For Savannah Music Festival educational programs, the show must go on — at home

ORDINARILY, the Savannah Music Festival would still be going on this week, with a full slate of live concerts.

Though the Festival itself was canceled due to COVID-19, two very important educational programs from the Savannah Music Festival are still going on.

“As our local students, teachers and families cope with sheltering in place, we’re focused on making sure that kids and families still have the opportunity to be musically creative,” says Jenny Woodruff, Savannah Music Festival Director of Education and Community Engagement.

“Our kids need music and art now more than ever.”  

The school offerings are the beloved Musical Explorers program, a district-wide K-2 program, and the SMF Jazz Academy, a new after-school program for fifth graders.

Both programs, of course, are confined to home environments with the district’s shelter-in-place protocol for the rest of the school year.

A variety of distance-learning solutions including digital lessons, instructional videos and activity books are being provided to participants, so they can keep the music going even while school is confined to home.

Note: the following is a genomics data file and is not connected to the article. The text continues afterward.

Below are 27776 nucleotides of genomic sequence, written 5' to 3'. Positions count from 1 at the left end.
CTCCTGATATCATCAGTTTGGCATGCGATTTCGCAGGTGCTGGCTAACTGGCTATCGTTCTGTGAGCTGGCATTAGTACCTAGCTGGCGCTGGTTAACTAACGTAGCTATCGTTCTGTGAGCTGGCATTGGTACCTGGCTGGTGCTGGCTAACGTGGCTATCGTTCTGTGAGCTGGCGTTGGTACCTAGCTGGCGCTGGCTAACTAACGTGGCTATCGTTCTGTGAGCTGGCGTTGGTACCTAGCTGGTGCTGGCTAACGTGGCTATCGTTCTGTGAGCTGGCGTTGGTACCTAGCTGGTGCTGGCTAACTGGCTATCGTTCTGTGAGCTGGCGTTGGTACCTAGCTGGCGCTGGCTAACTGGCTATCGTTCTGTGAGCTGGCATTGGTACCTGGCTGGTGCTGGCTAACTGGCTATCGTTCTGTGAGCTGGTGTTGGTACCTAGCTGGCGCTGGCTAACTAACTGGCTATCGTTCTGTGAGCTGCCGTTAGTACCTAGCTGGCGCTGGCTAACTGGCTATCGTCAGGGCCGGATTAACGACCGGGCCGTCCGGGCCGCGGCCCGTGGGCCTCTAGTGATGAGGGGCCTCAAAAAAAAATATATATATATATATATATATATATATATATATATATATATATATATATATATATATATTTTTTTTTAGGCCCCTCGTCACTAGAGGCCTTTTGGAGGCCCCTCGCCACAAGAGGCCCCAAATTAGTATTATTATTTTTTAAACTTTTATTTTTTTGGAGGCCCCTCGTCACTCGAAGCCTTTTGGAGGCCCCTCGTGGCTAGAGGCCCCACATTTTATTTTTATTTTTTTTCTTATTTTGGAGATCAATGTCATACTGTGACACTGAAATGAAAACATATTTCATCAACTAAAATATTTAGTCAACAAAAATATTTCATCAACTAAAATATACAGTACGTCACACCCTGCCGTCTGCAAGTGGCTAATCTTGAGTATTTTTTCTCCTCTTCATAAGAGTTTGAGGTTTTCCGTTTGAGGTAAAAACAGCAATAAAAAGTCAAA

“We reached out to a lot of teachers, and teachers also reached out to us. We wanted to figure out what lessons they would feel comfortable teaching from their living rooms,” says Woodruff. “It was really important to us that we keep the programs going during this uncertain time.”

The new Jazz Academy, in particular, is primed for this kind of instruction since it was already an after-school program — albeit one originally intended to meet in-person, at Juliette Gordon Low Elementary School.

“That program now has 24 fifth-graders. They started in January with a Big Band. They played every day,” Woodruff says.

The Jazz Academy’s downloadable activity book features activities connected to three genres they are focused on this year: Salsa, Irish, and folk music.

“Continuity and regular exposure are essential when learning how to play an instrument,” says SMF Jazz Academy Manager Jessica Messere. “Through these efforts, we hope our students can continue building on what they’ve learned so far.”

Perhaps the key feature of the Jazz Academy is that participants are provided their instruments free of charge, to take home.

Video components for distance learning include a four-part video lesson by Eric Jones, the SMF Ron & Susan Whitaker Interim Music Director.

A recent response from the mother of a participant: “My daughter has been so inspired from [SMF] Jazz Academy that she’s practicing every night!”

The Musical Explorers program, much larger and intended for a younger cohort, “would be preparing for their end of semester concerts right now,” Woodruff says.

“It’s sad to think so many kids won’t be enjoying the communal experience of getting together and singing songs,” she says.

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